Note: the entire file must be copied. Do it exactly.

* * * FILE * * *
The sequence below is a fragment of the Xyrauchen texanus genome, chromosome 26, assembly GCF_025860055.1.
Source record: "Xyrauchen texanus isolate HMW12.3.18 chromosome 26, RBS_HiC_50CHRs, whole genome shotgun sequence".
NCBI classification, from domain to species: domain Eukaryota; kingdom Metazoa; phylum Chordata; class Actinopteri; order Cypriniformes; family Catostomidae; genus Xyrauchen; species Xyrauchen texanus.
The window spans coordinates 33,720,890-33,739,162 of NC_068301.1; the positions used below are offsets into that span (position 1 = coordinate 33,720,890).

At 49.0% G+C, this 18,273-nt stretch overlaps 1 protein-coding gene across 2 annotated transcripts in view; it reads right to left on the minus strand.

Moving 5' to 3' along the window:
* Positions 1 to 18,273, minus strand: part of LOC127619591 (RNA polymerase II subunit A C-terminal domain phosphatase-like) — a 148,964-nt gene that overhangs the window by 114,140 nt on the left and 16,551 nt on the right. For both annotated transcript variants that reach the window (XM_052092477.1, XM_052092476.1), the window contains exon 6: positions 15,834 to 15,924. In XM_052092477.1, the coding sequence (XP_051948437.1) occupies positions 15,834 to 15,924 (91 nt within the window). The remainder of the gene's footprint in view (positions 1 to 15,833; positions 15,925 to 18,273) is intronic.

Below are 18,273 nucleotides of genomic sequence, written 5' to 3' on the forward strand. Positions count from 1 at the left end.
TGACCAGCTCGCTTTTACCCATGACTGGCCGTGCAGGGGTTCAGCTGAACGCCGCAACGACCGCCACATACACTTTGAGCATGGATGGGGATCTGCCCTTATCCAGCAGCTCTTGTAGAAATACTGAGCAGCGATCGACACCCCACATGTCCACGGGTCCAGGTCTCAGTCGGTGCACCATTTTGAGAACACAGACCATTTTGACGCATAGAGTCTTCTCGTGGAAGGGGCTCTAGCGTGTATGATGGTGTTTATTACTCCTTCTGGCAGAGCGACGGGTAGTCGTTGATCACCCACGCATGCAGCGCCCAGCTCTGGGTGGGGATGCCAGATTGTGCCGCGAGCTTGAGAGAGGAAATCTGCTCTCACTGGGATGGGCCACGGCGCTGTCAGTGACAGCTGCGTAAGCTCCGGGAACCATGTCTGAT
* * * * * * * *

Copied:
The sequence below is a fragment of the Xyrauchen texanus genome, chromosome 26, assembly GCF_025860055.1.
Source record: "Xyrauchen texanus isolate HMW12.3.18 chromosome 26, RBS_HiC_50CHRs, whole genome shotgun sequence".
NCBI classification, from domain to species: domain Eukaryota; kingdom Metazoa; phylum Chordata; class Actinopteri; order Cypriniformes; family Catostomidae; genus Xyrauchen; species Xyrauchen texanus.
The window spans coordinates 33,720,890-33,739,162 of NC_068301.1; the positions used below are offsets into that span (position 1 = coordinate 33,720,890).

At 49.0% G+C, this 18,273-nt stretch overlaps 1 protein-coding gene across 2 annotated transcripts in view; it reads right to left on the minus strand.

Moving 5' to 3' along the window:
* Positions 1 to 18,273, minus strand: part of LOC127619591 (RNA polymerase II subunit A C-terminal domain phosphatase-like) — a 148,964-nt gene that overhangs the window by 114,140 nt on the left and 16,551 nt on the right. For both annotated transcript variants that reach the window (XM_052092477.1, XM_052092476.1), the window contains exon 6: positions 15,834 to 15,924. In XM_052092477.1, the coding sequence (XP_051948437.1) occupies positions 15,834 to 15,924 (91 nt within the window). The remainder of the gene's footprint in view (positions 1 to 15,833; positions 15,925 to 18,273) is intronic.

Below are 18,273 nucleotides of genomic sequence, written 5' to 3' on the forward strand. Positions count from 1 at the left end.
TGACCAGCTCGCTTTTACCCATGACTGGCCGTGCAGGGGTTCAGCTGAACGCCGCAACGACCGCCACATACACTTTGAGCATGGATGGGGATCTGCCCTTATCCAGCAGCTCTTGTAGAAATACTGAGCAGCGATCGACACCCCACATGTCCACGGGTCCAGGTCTCAGTCGGTGCACCATTTTGAGAACACAGACCATTTTGACGCATAGAGTCTTCTCGTGGAAGGGGCTCTAGCGTGTATGATGGTGTTTATTACTCCTTCTGGCAGAGCGACGGGTAGTCGTTGATCACCCACGCATGCAGCGCCCAGCTCTGGGTGGGGATGCCAGATTGTGCCGCGAGCTTGAGAGAGGAAATCTGCTCTCACTGGGATGGGCCACGGCGCTGTCAGTGACAGCTGCGTAAGCTCCGGGAACCATGTCTGAT